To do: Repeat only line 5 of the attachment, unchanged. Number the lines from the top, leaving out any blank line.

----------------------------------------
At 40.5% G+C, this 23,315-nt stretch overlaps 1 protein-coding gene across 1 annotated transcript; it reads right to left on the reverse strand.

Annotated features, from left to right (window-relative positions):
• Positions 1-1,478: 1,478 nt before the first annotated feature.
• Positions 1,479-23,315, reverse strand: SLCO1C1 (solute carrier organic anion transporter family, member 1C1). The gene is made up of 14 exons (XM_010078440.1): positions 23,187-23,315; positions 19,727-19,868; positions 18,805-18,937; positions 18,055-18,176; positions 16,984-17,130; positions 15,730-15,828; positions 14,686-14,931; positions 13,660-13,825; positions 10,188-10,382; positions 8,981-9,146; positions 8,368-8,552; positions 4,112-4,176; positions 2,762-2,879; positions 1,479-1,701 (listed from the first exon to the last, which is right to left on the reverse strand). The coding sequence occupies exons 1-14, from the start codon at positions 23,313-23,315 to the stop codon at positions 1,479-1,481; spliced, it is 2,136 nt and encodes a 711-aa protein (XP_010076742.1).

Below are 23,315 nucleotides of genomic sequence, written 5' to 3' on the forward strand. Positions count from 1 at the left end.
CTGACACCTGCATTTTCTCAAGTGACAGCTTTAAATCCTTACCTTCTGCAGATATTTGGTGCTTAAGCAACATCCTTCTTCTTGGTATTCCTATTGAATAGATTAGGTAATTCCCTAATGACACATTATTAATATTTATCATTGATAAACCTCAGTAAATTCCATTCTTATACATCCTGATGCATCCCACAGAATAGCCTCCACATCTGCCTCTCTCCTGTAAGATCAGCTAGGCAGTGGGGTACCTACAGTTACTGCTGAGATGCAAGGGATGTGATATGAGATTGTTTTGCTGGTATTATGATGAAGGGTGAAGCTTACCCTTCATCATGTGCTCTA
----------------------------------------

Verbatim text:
Below are 23,315 nucleotides of genomic sequence, written 5' to 3' on the forward strand. Positions count from 1 at the left end.